Steele Justice

From Wikipedia, the free encyclopedia
Jump to navigation Jump to search

Steele Justice
Steele Justice.jpg
Movie poster
Directed byRobert Boris
Produced byThomas Coleman
Michael Rosenblatt
John Strong
Written byRobert Boris
StarringMartin Kove
Sela Ward
Bernie Casey
Music byMisha Segal
CinematographyJohn M. Stephens
Edited bySteven Rosenblum
John A. O'Connor
Distributed byAtlantic Releasing Corporation
Release date
  • May 8, 1987 (1987-05-08)
CountryUnited States
Box office$1,327,740 (US)

Steele Justice is a 1987 film written and directed by Robert Boris and starring Martin Kove, Sela Ward, and Bernie Casey.


"When the police needed someone to stop the Vietnamese Mafia, there was only one choice..."

"You don't recruit John Steele. You unleash him."

"The only law is the Black Tiger's. The only justice is John Steele's."


John Steele is a Vietnam Vet who's had trouble adjusting to life after the war. He hasn't been able to hold on to a job which includes being a cop. When his best friend, Lee who also served with him in Vietnam, and who also became a cop was killed by some drug dealers he was investigating. Steele was able to save his daughter and saw one of the shooters. He later sees him and learns that he is the son of General Kwan, another person he served with in Vietnam who was running his own deals on the side, and who tried to kill Steele and Lee but Steele not only survived but thwarted his last plan. Steele suspects Kwan is involved with Lee's death but unfortunately Kwan's a respected member of the community. And Steele's former boss Bennett is not in a rush to find the killers cause investigation reveals that Lee may have been dirty which Steele knows is not true. Steele sets out to prove Lee's innocence and to get Kwan.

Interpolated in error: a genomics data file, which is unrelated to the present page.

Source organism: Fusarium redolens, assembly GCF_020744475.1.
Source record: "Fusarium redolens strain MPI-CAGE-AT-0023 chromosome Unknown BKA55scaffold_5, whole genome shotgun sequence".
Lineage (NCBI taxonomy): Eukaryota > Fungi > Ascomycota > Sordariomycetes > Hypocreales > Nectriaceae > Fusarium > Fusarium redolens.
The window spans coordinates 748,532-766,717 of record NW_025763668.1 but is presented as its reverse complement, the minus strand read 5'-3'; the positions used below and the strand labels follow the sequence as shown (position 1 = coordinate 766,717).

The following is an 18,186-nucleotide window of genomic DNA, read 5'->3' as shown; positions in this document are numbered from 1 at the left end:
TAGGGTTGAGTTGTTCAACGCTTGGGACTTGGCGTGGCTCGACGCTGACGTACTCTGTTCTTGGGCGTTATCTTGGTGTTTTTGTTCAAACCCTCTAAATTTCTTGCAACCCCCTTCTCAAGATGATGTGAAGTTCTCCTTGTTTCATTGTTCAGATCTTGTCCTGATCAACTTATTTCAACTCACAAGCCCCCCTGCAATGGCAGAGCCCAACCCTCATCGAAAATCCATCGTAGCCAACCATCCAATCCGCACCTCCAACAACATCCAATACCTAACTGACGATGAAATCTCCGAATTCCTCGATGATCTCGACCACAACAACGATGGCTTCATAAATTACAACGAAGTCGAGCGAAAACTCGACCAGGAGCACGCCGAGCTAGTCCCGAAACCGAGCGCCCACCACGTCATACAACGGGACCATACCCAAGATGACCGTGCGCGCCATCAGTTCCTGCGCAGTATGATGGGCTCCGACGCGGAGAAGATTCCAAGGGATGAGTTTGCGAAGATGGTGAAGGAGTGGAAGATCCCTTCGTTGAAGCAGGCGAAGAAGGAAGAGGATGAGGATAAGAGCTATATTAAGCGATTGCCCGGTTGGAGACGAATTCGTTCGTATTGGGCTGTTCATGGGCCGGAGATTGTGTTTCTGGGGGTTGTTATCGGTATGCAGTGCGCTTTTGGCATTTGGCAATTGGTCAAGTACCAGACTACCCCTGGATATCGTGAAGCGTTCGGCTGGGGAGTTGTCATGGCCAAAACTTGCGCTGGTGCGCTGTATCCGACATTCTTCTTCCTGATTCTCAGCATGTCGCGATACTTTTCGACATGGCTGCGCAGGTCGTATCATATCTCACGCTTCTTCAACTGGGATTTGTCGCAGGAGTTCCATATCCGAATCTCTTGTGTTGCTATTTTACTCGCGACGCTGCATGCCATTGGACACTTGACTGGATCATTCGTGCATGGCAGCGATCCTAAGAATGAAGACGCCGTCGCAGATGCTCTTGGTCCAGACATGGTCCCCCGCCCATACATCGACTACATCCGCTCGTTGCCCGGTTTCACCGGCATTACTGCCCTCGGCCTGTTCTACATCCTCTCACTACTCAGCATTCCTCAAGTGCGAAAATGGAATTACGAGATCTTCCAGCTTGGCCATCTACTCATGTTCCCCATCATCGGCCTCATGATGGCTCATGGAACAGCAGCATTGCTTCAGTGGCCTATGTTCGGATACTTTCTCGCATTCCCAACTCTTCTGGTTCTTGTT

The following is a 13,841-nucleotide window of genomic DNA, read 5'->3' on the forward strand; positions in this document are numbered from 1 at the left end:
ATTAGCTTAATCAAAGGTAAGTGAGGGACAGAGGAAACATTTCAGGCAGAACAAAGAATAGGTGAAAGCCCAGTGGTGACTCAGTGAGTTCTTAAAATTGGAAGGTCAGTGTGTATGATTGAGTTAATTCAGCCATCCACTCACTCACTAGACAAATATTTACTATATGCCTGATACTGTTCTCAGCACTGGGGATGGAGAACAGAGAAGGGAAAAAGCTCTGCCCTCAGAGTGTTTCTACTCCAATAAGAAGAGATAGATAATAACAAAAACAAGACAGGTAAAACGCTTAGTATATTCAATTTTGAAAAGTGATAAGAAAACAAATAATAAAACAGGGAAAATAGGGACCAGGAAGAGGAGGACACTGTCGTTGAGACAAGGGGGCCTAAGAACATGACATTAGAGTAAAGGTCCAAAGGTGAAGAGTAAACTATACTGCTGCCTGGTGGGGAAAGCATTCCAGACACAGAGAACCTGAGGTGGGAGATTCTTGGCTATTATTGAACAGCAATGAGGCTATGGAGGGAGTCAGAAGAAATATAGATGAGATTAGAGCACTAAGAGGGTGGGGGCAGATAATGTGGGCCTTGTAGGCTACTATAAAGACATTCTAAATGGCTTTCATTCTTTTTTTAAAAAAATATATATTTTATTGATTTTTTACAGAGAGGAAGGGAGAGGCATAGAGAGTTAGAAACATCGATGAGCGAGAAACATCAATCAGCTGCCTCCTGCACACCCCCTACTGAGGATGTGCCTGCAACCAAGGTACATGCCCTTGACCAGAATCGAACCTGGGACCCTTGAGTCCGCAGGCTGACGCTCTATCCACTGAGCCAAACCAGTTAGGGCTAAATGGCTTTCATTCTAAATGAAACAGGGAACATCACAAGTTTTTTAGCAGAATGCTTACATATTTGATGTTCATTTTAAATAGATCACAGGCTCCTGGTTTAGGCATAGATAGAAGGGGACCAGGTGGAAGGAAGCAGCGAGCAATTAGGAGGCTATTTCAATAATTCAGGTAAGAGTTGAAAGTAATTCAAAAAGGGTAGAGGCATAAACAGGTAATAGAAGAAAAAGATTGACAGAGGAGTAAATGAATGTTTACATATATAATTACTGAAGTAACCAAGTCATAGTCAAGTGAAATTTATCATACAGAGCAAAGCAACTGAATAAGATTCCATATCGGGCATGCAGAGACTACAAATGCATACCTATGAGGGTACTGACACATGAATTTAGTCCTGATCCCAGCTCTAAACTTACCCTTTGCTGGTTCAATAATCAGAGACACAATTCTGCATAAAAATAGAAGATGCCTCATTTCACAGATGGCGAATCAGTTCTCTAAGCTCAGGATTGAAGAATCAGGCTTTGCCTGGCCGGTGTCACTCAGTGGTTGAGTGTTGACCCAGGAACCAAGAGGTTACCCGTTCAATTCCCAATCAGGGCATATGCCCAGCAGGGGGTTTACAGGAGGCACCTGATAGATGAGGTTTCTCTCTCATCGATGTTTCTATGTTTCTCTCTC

Principal cast[edit]

Actor Role
Martin Kove John Steele
Sela Ward Tracy
Ronny Cox Bennett
Bernie Casey Reese
Joseph Campanella Harry
Jan Gan Boyd Cami
Shannon Tweed Angela
Kevin Gage Army Sergeant
Sarah Douglas Kay
Soon-Tek Oh Gen. Bon Soong Kwan
Irene Tsu Xua Chan

Critical reception[edit]

Janet Maslin of The New York Times had disdain for the film:


  1. ^ "Original ''New York Times'' review". Retrieved October 5, 2010.

External links[edit]